Archive for May, 2011

Reuse Tues: Me, Over There

Posted on May 31st, 2011 by Tonia No Comments

A few weeks ago I stumbled upon another gal tweeting the #ReuseTues hashtag! It was a very exciting moment and we instantly started emailing about doing guest posts for each other. I’m honored to be over on Kaylee’s blog today talking about reusing milk jugs, coffee cans, and mason jars. Go check it out!

Five Steps for Surviving Summer Projects

Posted on May 31st, 2011 by Tonia 3 Comments

It’s the tail-end of May! Spring is just flying by! For all practical purposes, it’s summer already! We have a few old apple and plum trees around the property, and this week when the sun came out after several days of thunderstorms, they all started blooming at once. Their decedent scent is hanging in the damp, foggy air. It’s heavenly and intoxicating.

Mike and I have been toiling hard to clear an area for the 11 trees we brought home from the Winter Greenhouse. There was an overgrown area next to our garage that gets good sun, and we decided it was the perfect spot. It has been a really hard project, and, as you can see, it’s not finished yet. I’m so tired of raking and shoveling and hauling brush, but the vision of a pretty grassy knoll full of beautiful little blossoming trees propels me forward.

There are many other visions and projects for the homestead on the horizon, waiting their turn. Everywhere we look around here, there seems to be something to fix, improve or make.

The hard truth is that there are simply not enough summer months to accomplish all the ideas we have in our heads. We’ll probably have the place exactly as we want it by the time we’re ready to croak. This is a pretty frustrating realization, especially after spending the whole winter cooped up inside together, dreaming about all the “fun” improvements we were going to make around the place come summer. Turns out that stuff is much easier to imagine than to do, and there is a lot of sweat, sore muscles and blisters in between.

It was nice to get away for the weekend and to be out in the woods with friends and family. We laughed a lot, we told stories, we played highly-competitive-bocce, we ate remarkably good food, we snuggled cozily in sleeping bags and read, we hiked, we tickled the babies and tried to keep them from eating dirt, we roasted marshmallows, we stared unblinking into the hot fire for hours. Our priorities got a reset. Our arms got a rest. Our minds got distracted.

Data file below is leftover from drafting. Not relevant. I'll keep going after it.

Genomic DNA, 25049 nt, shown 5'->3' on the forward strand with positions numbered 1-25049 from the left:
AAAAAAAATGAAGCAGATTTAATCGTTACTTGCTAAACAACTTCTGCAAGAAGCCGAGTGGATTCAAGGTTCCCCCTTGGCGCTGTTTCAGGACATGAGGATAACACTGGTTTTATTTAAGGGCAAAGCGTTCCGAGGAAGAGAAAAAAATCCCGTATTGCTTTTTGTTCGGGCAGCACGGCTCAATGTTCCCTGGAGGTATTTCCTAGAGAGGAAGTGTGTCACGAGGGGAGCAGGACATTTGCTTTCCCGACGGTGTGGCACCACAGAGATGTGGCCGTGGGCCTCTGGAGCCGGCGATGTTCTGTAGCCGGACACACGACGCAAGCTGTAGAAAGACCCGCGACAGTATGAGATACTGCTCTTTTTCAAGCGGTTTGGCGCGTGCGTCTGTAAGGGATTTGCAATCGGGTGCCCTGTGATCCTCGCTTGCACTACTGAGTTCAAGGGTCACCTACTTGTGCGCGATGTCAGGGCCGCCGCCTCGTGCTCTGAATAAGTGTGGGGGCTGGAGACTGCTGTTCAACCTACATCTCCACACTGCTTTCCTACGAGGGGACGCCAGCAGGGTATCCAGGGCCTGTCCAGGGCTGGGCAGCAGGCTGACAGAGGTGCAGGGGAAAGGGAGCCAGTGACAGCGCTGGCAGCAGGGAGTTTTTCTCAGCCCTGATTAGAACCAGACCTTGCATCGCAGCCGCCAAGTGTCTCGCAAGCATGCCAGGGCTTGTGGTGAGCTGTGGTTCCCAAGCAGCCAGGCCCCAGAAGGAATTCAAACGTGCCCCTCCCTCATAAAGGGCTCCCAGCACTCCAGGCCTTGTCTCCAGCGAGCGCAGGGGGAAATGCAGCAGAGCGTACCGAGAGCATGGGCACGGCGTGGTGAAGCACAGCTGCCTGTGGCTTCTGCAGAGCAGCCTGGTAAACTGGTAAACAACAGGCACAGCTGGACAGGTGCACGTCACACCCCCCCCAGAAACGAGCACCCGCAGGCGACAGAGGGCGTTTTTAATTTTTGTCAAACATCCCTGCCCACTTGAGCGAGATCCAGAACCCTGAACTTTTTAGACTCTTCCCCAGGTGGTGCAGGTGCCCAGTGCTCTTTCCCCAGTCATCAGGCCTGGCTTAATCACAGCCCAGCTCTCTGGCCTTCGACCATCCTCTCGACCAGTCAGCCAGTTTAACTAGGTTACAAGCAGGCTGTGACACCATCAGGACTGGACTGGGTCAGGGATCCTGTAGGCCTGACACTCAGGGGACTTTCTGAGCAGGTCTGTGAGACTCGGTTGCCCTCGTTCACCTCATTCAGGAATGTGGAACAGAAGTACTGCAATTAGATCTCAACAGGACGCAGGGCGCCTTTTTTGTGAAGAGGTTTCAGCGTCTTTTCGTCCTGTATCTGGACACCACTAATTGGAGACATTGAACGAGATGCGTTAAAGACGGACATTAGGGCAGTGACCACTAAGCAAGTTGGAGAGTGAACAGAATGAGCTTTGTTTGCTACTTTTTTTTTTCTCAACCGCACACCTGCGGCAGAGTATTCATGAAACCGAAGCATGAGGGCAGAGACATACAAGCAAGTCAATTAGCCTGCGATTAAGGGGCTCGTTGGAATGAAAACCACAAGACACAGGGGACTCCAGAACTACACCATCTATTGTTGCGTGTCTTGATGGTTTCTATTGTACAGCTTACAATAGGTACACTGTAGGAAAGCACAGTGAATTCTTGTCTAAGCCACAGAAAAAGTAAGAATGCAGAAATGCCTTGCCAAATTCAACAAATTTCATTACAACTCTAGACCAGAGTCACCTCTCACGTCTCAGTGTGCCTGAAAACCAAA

And when we got home, we looked around at the apple blossoms, the vivid green grass, the perennials, the gardens, and we walked into our cozy house and felt a wave of love for the place. We’re excited to get back to work with new perspective and refreshed attitudes.

No big deal. We’re not afraid of hard work! We’re like the hardest workers we know {bahaha}! We’re new at this homesteading thing and we need to grant ourselves a little patience and not let the To-Do List call all the shots. One thing at a time, with breaks in between. We won’t get everything done this summer. But we will get a lot done. We will enjoy the work because we love our home and feel immensely thankful for it, and all our efforts makes it feel even more like home because our fingerprints are all over it.

Survive Summer Projects in Five Easy Steps:

1. Listen to NPR on the radio while working {the time passes more quickly and you get smarter.}

2. Take rests in the hammock, preferably with a cold glass of lemonade nearby.

3. Allow yourself to buy a cute new tank-top that will show off your new arm muscles {this one’s for me. Mike’s not really into tank-tops.}